P.c.1%71.9 (±5.7)76.5 (±5.8)75.8 (±6.7)76.7 (±5.9)77.1 (±5.0)79.5 (±4.7)
Q.r.1%89.2 (±2.9)89.2 (±2.3)89.2 (±2.9)88.9 (±2.7)87.2 (±3.6)88.5 (±3.6)
Average68.675.374.374.069.474.0
D.g.2%57.0 (±8.2)71.5 (±5.8)68.3 (±6.2)67.4 (±6.7)68.5 (±9.5)72.9 (±7.0)
E.f.2%53.7 (±6.1)66.4 (±7.7)64.4 (±6.7)64.6 (±7.3)54.7 (±10.5)62.2 (±9.6)
E.s.2%68.2 (±6.1)73.3 (±5.1)73.6 (±5.3)71.9 (±6.7)48.6 (±11.3)62.0 (±10.0)
P.c.2%74.1 (±5.2)79.6 (±4.0)78.5 (±4.2)78.6 (±5.0)78.6 (±3.5)82.3 (±3.4)
Q.r.2%88.7 (±2.9)89.3 (±2.9)89.3 (±2.7)89.3 (±2.9)84.2 (±3.0)87.5 (±2.7)
Average68.376.074.874.366.973.4
D.g.5%58.8 (±6.8)71.6 (±5.2)68.2 (±6.2)68.1 (±6.3)61.3 (±5.8)70.9 (±5.4)
E.f.5%52.2 (±5.9)67.5 (±6.2)66.1 (±6.4)66.2 (±5.9)45.8 (±13.2)59.0 (±8.6)
E.s.5%69.2 (±5.9)73.2 (±5.5)73.7 (±4.8)72.0 (±5.8)41.6 (±11.2)58.7 (±10.0)
P.c.5%74.0 (±5.7)80.5 (±5.3)80.2 (±6.1)79.9 (±5.8)71.4 (±5.7)78.4 (±4.9)
Q.r.5%88.6 (±2.9)89.4 (±2.9)89.9 (±2.6)89.2 (±3.1)74.5 (±5.5)83.4 (±6.0)
Average68.676.475.675.158.970.1
The use of 30 crowns compared to the use of 70% of focal class crowns had no negative effect on the LDA and RDA method. Nevertheless, the LR method seemed to be more sensitive to the use of a smaller sample (from 79.1% to 73.5% or from 80.0% to 76.5% with optimisation step). The optimization step made up for part of the loss in performance of the F-measure.
Figure A1. Comparison of classification methods with and without bias. F-measure and its standard deviation are given at object level. Only 30 crowns from the focus class and 100,000 pixels from the non-focus class were used to train the model. Bias consisted in adding 5% of the pixels of the focal species into the non-focal class. Optimization step is represented in the same paler colour. An arrow indicates when optimization decreased performance.
Figure A1. Comparison of classification methods with and without bias. F-measure and its standard deviation are given at object level. Only 30 crowns from the focus class and 100,000 pixels from the non-focus class were used to train the model. Bias consisted in adding 5% of the pixels of the focal species into the non-focal class. Optimization step is represented in the same paler colour. An arrow indicates when optimization decreased performance.
Remotesensing 12 01577 g0a1

Appendix D. Experiment 3 (Focal Class Purification)—Complement

Removal of potential outliers’ impact on F-measure of various classifiers.
Table A4. Comparison between using all crowns and without some removed crowns based on the Mahalanobis distance. The F-measure is given at object level. Significance codes: * p < 0.1, ** p < 0.05, *** p < 0.01. The best predictions for each species, configuration and method are in bold.
Table A4. Comparison between using all crowns and without some removed crowns based on the Mahalanobis distance. The F-measure is given at object level. Significance codes: * p < 0.1, ** p < 0.05, *** p < 0.01. The best predictions for each species, configuration and method are in bold.
RemovingWithoutWithTotal CrownsPotential OutliersProportion (%)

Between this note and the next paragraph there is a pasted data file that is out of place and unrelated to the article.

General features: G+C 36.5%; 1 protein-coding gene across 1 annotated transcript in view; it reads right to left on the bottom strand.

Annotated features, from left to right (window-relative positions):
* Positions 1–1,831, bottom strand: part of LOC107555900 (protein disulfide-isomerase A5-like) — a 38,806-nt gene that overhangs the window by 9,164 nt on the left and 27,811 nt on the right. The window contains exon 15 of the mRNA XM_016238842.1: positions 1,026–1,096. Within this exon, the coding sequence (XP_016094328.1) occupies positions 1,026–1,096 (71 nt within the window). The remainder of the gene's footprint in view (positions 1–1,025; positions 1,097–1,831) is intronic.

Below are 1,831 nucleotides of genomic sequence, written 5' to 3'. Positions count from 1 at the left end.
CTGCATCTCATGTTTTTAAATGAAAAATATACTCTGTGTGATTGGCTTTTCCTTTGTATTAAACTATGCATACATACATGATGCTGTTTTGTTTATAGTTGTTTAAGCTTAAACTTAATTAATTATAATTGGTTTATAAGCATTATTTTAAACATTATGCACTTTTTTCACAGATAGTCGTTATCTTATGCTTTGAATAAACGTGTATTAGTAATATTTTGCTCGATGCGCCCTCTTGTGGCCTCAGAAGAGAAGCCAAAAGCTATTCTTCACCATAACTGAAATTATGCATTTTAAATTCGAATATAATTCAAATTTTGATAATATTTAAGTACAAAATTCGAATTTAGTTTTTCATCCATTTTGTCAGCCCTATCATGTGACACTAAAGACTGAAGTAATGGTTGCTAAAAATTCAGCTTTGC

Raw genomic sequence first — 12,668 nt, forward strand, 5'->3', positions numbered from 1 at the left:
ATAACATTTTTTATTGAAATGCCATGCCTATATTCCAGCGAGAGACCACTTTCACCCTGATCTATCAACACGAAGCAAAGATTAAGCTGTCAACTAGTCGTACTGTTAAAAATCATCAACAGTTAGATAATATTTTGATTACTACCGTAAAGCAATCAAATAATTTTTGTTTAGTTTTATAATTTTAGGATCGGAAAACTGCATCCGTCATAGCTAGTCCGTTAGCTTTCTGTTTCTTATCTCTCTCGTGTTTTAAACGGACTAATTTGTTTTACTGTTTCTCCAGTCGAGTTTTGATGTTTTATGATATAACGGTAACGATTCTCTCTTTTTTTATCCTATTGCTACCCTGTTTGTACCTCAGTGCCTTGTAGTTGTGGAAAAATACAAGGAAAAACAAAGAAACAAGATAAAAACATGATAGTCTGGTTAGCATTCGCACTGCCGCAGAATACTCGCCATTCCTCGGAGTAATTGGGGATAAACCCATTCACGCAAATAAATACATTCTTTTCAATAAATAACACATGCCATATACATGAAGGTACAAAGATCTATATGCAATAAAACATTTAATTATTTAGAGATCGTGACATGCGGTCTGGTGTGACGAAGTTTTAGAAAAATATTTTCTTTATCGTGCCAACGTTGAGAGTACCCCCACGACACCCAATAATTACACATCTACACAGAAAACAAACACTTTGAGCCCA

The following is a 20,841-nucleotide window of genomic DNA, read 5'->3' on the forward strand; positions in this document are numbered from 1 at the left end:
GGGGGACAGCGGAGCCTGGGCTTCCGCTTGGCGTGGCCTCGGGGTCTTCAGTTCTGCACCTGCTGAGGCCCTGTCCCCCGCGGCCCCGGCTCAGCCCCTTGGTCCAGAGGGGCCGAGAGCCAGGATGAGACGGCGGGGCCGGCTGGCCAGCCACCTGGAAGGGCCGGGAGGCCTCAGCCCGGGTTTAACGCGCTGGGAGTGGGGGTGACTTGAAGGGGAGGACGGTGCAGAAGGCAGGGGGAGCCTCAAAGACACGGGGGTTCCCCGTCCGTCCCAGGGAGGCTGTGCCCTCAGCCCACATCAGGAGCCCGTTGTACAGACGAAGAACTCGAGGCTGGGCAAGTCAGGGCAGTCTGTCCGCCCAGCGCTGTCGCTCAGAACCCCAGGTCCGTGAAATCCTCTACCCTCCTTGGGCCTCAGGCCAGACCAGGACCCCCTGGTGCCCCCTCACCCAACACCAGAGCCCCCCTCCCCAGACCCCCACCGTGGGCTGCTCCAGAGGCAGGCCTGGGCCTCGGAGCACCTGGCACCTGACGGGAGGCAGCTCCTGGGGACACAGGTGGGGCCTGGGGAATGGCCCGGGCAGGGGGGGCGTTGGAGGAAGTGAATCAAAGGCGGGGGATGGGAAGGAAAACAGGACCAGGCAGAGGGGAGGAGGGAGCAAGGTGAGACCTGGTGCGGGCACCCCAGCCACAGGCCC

SPIDLDARDALRLDARDALR
B.p.35.8 (±10.3)57.7 (±12.4)37.5 (±15.5)40.4 (±10.2)60.3 (±14.0)35.0 (±13.3)2400.0
C.m.68.3 (±10.8)64.7 (±10.1)68.0 (±10.5)68.4 (±11.6) **65.5 (±9.8) **71.8 (±9.1) ***4912.0
D.g.57.7 (±3.9)72.3 (±6.0)78.2 (±6.1)55.9 (±5.2)69.6 (±5.9)76.6 (±5.7)10854.6
E.f.50.8 (±4.1)67.7 (±6.1)69.2 (±6.2)50.3 (±6.1)66.4 (±6.1)69.3 (±5.9)*10621.9
E.g.65.1 (±7.0)82.0 (±5.3)84.4 (±4.6)64.2 (±5.9)81.9 (±5.2)84.6 (±5.4)7456.8
E.s.68.1 (±4.2)74.2 (±4.1)71.0 (±5.2)66.7 (±4.7)74.6 (±3.9)73.9 (±4.8)*13975.0
G.g.62.5 (±12.6)73.4 (±11.5)76.4 (±12.5)58.4 (±8.3)68.3 (±11.6)73.7 (±14.8)2528.0
I.a.38.3 (±11.5)42.3 (±12.7)38.5 (±11.6)38.4 (±9.9)43.0 (±8.1)33.4 (±13.2)2627.7
J.c.50.7 (±19.7)51.4 (±16.8)52.4 (±17.1)59.2 (±10.6) **58.5 (±10.2)57.4 (±12.6)2428.3
L.a.41.6 (±8.7)56.3 (±10.8)53.9 (±10.5)43.3 (±7.0)53.3 (±8.3)50.1 (±13.7)4600.0
L.h.25.6 (±8.9)43.6 (±11.0)22.8 (±8.1)27.9 (±10.9)44.0 (±16.7)26.9 (±8.6)2713.7
M.c.58.5 (±13.8)55.5 (±16.9)60.0 (±14.5)60.1 (±11.1)59.9 (±14.9)66.7 (±12.1)2727.4
P.c.69.5 (±4.5)77.1 (±4.9)85.9 (±3.6)69.2 (±4.2)79.0 (±3.7)85.7 (±3.7)16463.7
Q.r.86.6 (±2.5)88.1 (±2.7)91.3 (±2.3)88.5 (±3.0)89.9 (±2.4)91.9 (±2.2)20673.4
R.s.82.5 (±3.8)78.8 (±4.5)81.2 (±5.2)83.1 (±7.6)80.5 (±7.7)83.8 (±6.3) **6922.9
S.r.54.3 (±9.2)70.8 (±10.7)61.6 (±14.7)55.6 (±8.3) ***71.3 (±7.6)64.7 (±12.9) ***3226.3
S.s.29.1 (±5.9)36.7 (±9.1)21.3 (±7.1)29.8 (±7.6)36.1 (±11.5)22.4 (±6.9)3425.9
T.m.64.7 (±6.4)69.9 (±6.0)80.7 (±9.4)64.6 (±11.5)69.6 (±11.8)82.0 (±6.4)5147.8
T.c.58.3 (±11.5)65.4 (±12.5)72.2 (±14.8)55.8 (±9.0)68.0 (±12.8) *73.3 (±13.9)3226.3
V.a.68.2 (±8.7)72.8 (±12.2)65.1 (±12.8)70.0 (±8.6)78.4 (±7.0)67.8 (±10.7)3412.9
Average56.865.063.657.565.964.51297.0554.2
Figure A2. From left to right: low illumination ratio from hyperspectral images, wood contribution, lianas contribution and ground contribution.
Figure A2. From left to right: low illumination ratio from hyperspectral images, wood contribution, lianas contribution and ground contribution.
Remotesensing 12 01577 g0a2
Illustration of tree crowns considered as outliers is proposed above. Low illumination led to a reduction in the number of pixels inside the crowns (given by hyperspectral imagery). Other possible causes of outlier crowns are illustrated by RGB imagery.

Appendix E. Experiment 4—Complement